Of course, Michigan could just let Moffie shoot from the point at every opportunity and watch it pinball around, catch the post, and deflect in. That works too.
Carl/Rust. Michigan's other big advantage is they can ice a truly shut-down checking line and back that up with Carl Hagelin. I think they can keep it relatively even when those guys are out there—the problem is going to be the third line—and that should keep it within the range where bouncing pucks matter. Shut North Dakota down as long as possible, put something past Dell, and watch the pressure ratchet up until it shatters glass.
STAY OUT OF THE BOX. Stay out of the box. No box. Srs.
Steal it. Hunwick has done it before this year and while my past self is inventing a time machine just so he can show up right after I type this to slap some sense into me, most win scenarios involve Hunwick setting up halfway to the blue line and stopping every first shot and then doing some crazy stuff you can't even believe is happening.
Believe in the plinko. The NCAA tournament is stupid and unfair and a disaster and this year that's the way we like it.
Pray like hell. Seriously, yo.
The Big Picture
Win or die.
“[The Fighting Sioux] roll three pretty strong lines, so I think their depth is their biggest strength,” said Blais, who guided North Dakota to two national championships during his 10-year tenure from 1994 to 2004. “But they might be more talented [than Michigan] because of players like Frattin and Genoway that can make a difference in a game.”
Everything you could want from the North Dakota perspective. Comparison:
- Profile of Red Berenson in the News: 1000 words.
- Profile of Brendan Morrison in the Daily: 2400 words. No pictures by "Danger Nesbitt" this time but some archived stuff from the Daily in a slide show.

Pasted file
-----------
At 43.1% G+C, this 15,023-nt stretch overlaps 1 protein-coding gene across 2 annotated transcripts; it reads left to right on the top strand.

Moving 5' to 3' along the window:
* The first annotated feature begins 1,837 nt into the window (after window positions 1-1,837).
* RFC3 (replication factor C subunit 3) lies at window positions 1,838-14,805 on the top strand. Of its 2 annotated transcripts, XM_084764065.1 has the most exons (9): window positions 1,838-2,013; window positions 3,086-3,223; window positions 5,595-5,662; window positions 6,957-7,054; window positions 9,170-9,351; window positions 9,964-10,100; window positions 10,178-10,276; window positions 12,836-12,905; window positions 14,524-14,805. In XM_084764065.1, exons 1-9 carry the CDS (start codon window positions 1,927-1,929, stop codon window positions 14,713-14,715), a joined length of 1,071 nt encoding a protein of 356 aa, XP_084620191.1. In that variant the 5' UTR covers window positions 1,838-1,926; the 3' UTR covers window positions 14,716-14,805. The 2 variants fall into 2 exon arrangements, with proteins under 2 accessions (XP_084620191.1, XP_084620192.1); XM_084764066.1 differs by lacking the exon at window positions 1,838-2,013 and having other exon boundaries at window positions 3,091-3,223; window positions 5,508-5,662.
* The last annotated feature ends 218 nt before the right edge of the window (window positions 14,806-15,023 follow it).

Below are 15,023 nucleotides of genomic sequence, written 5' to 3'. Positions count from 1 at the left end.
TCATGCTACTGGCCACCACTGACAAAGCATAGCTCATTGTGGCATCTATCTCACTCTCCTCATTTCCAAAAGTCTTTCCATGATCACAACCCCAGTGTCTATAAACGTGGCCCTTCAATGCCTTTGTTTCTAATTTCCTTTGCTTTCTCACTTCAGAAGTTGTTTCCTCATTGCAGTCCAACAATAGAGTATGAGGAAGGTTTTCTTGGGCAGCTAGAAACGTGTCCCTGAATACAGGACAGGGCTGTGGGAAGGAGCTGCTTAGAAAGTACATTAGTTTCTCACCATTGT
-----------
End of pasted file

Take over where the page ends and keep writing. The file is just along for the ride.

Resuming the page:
They're both good pieces but since the length and care taken in the Daily article is no exception—this happens like all the time—it's a good example of why it seems like the best sports section covering Michigan, period. The students are all trying to get clips that will get them jobs that will probably never let them write anything as good as the thing they did when they were writing to impress potential employers, because who has the money for that? Also the Daily kids obviously care. That's not something you can say about everyone. Or even most people. Also also, the Daily pieces seem specifically written for the web what with their multimedia aspects and newshole-crippling length.
Michigan Hockey Net digs up good old times against the Sioux:
7) They have the #2 offense and the #3 defense in the country. That ranks them second in scoring margin (+2.00 goals per game) behind only Yale, which doesn't really count since we all know the ECAC sucks.
HOCKEYBEAR IS—AW, HAMBURGERS THAT'S NEXT WEEK
|WHAT||You vs A Weekend Without Michigan Sporting Events|
|WHERE||The Depths Of Your Existential Dread, Pancreas, TX|
|WHEN||An irritatingly persistent feeling that serves as a preview for the Long Dark after the Frozen Four|
|THE LINE||Existential Dread -7|
|TELEVISION||Versus (Versus will televise anything)|
Flipping Through The Channels, Finding Nothing But Clippers Games
(And the Final Four, I guess)
Record. 10-10, 5-5 in conference. Everything this weekend is a nondescript defensive battle between teams too bad to be exciting and too good to be interesting. Both teams wear grey, and Ricky Davis is nowhere in sight.
Previous meetings. Last summer this was a merciful end. The prospect of being required to watch nothing except half-full NBA arenas that double as Ambien for their attendees was sweet relief after football and basketball imploded and hockey only narrowly avoided doing so.
Dangermen. You're really going to want to watch out for old baseball/football/hockey cards (17-27-44), especially that Tim Cheveldae rookie card you thought was going to be worth thousands by now. They will remind you of a time when even bits of cardboard with pictures of people on them were endlessly fascinating. Remembering this could lead into other reveries, like the first time you saw a boob on pay cable, that can only go downhill from there.